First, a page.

'If I had to choose between betraying my country and betraying my friend,
I hope I should have the guts to betray my country.'
--E. M. Forster
A great deal of thought has been expended, both by myself and others, on the question of rebellion against the government of the United States as it stands and is likely to become. The problem comes in deciding when the nature of the State has passed the boundaries of protection into the realm of oppression. Many might argue, with justification, that those boundaries have long since been transgressed, but, as there are no troops in the streets on a regular basis, nor 'checkpoints' through which one must pass every day, most feel that this nation is still relatively free. The key word here, however, is 'relatively.'
When one speaks of revolution, the most ubiquitous example is the very conflict which spawned the United States itself. Every revolution, it is said, becomes what it displaces, and the fact that it has taken so long for this to occur here is a tribute, not to the founders and framers, but to the men who came after.  Indeed, it is the American character, as Thoreau pointed out so ably, which has led to today's surfeit of technology and wealth, and not the government, which has interfered at every opportunity. Now, however, the idea of the 'culture of peace' is gaining ascendancy here as it already has in Europe , along with the shallow, untutored miasma of popular culture currently destroying the values of self-reliance and independent thought. The instruments of government are propagandized as the pinnacle of the social hierarchy, such as the police and military, and men of true vision and worth are damned as anarchists. The cultural revolution is already underway, and we are losing.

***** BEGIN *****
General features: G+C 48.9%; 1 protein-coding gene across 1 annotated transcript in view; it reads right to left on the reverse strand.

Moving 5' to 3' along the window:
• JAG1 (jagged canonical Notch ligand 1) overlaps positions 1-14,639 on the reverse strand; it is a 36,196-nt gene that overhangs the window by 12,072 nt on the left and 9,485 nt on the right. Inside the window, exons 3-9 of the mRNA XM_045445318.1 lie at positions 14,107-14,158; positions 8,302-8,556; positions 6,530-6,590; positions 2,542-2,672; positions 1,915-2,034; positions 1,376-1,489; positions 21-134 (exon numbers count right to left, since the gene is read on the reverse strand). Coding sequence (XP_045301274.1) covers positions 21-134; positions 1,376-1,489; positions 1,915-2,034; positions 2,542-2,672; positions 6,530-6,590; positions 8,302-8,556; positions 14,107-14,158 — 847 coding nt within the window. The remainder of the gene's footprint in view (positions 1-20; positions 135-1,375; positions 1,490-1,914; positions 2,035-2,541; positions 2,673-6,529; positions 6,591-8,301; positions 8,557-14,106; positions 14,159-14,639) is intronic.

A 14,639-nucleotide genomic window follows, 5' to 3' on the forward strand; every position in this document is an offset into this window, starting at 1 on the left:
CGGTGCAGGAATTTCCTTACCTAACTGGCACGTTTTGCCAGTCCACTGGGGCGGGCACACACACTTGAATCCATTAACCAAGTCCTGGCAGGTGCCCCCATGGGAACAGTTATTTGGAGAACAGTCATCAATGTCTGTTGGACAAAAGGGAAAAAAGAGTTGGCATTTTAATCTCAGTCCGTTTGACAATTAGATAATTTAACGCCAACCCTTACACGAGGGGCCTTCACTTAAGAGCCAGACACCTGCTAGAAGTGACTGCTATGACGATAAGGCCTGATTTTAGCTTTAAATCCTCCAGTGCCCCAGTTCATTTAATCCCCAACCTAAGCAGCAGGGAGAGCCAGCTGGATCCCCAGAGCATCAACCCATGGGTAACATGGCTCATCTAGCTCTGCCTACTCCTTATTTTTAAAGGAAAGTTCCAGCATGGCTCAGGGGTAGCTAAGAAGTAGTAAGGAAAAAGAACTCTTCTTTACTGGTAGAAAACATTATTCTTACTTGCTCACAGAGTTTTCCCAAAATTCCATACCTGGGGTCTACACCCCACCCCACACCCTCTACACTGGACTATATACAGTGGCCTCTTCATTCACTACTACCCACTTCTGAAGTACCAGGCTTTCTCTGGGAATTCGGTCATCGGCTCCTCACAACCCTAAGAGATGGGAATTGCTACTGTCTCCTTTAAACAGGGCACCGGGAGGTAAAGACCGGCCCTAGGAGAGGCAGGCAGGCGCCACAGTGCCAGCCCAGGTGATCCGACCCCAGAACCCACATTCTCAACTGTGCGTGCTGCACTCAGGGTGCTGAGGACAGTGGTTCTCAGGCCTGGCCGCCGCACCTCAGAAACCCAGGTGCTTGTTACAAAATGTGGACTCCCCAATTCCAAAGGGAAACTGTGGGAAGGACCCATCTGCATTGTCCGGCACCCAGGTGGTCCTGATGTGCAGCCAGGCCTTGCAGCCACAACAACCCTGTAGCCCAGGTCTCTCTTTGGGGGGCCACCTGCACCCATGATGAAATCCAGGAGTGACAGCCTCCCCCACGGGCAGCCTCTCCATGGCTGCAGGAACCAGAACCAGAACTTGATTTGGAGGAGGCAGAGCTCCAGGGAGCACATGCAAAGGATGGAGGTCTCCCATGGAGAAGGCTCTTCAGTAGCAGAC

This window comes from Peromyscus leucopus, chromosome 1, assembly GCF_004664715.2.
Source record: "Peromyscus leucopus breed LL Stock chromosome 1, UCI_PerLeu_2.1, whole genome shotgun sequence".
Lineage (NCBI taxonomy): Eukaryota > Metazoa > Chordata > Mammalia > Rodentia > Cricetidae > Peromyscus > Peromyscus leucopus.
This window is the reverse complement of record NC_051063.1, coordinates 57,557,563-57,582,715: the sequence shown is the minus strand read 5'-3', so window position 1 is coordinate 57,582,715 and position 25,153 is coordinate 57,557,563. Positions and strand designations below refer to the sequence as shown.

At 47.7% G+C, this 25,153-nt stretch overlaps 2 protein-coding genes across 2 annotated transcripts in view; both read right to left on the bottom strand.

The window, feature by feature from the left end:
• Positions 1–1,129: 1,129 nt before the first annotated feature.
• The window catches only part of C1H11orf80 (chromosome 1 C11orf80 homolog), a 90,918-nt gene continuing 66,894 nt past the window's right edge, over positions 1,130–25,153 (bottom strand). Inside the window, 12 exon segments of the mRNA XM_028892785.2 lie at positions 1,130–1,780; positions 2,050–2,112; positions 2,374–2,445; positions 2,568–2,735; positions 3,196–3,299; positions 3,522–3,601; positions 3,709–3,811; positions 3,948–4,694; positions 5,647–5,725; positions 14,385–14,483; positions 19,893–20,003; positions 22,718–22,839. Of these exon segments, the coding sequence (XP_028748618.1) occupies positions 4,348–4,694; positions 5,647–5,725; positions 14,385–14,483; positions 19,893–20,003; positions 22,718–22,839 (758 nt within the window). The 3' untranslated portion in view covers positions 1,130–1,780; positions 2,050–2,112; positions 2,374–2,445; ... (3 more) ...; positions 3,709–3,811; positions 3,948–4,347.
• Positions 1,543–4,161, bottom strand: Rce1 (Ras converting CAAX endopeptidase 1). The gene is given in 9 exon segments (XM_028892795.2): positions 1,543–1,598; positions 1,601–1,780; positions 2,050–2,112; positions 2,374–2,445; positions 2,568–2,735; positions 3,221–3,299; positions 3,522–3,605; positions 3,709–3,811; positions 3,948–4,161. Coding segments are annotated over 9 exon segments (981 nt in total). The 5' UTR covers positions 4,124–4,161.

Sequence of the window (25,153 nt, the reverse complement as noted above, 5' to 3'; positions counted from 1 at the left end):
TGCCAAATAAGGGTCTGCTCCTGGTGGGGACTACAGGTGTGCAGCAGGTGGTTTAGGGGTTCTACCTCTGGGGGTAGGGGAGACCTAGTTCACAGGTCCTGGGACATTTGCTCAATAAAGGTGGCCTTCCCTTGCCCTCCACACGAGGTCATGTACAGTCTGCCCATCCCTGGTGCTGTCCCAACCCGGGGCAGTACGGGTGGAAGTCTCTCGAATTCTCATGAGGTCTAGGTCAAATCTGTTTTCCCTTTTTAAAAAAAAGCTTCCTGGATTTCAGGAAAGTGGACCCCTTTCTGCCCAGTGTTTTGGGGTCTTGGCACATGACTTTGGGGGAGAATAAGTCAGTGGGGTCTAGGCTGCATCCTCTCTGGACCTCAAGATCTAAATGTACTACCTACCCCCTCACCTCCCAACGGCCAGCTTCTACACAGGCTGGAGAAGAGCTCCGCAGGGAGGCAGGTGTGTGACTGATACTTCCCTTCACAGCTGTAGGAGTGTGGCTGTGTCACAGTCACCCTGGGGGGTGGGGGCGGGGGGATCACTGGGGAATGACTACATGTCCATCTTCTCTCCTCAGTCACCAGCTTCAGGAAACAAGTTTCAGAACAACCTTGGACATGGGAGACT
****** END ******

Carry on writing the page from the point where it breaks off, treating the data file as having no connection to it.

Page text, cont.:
Is the answer, then, a counter-revolution? A push on all fronts to spread the ideals of reason and individualism among the hordes of the unenlightened? Can people of good faith impose their views on others this way? The answer is, of course not. That is the difference between the collectivist and the individualist: one must control, while the other cannot. A true anarchist or libertarian can never tell another what to do. What can be done, however, is to suggest. Recently, I had a conversation with a young lady about the television show Law & Order (which I am proud to say I have never watched a complete episode of), during which I pointed out that it was propaganda for the State, in that it attempted to portray police officers and prosecutors as the guardians of society rather than its oppressors. She disagreed, so I asked her if her own experiences bore out the portrayal of the denizens of the State, and she said they did not, but she 'still like[d] the show.' Though I may not have gotten through directly, the next time she watches that program, a nagging doubt may tickle her powers of discrimination, and, one day, she may turn off that variety of pap, though she may substitute another. The process is slow, however, and a lot of people have to be conversed with to find those receptive to the idea of self-government.
No, an appeal to reason is unlikely to succeed, if only because it is so hard to find those familiar with its workings. What, then, to do? In truth, not a great deal can be done anymore, as the process is too far along. As Tyler (Alexander, not John B.) said, "A democracy cannot exist as a permanent form of government. It can only exist until the voters discover that they can vote themselves largesse from the public treasury. From that moment on, the majority always votes for the candidate promising the most from the public treasury, with the result that a democracy always collapses over loose fiscal policy, always followed by a dictatorship.' 
Franklin was even more explicit: "'there is no form of Government but what may be a blessing to the people if well administered, and believe farther that this is likely to be well administered for a course of years, and can only end in Despotism, as other forms have done before it, when the people shall become so corrupted as to need despotic Government, being incapable of any other."
The question is begged, however, in any discussion of revolution, with what shall the bloated State be replaced? How can the culture of dependency be overcome? Can it be overcome at all? The bureaucracy is so deeply entrenched, the incumbents so secure, the police so powerful, how could any revolt succeed? The federal government is the second-largest employer in this country, after the auto industry. What can be done against it?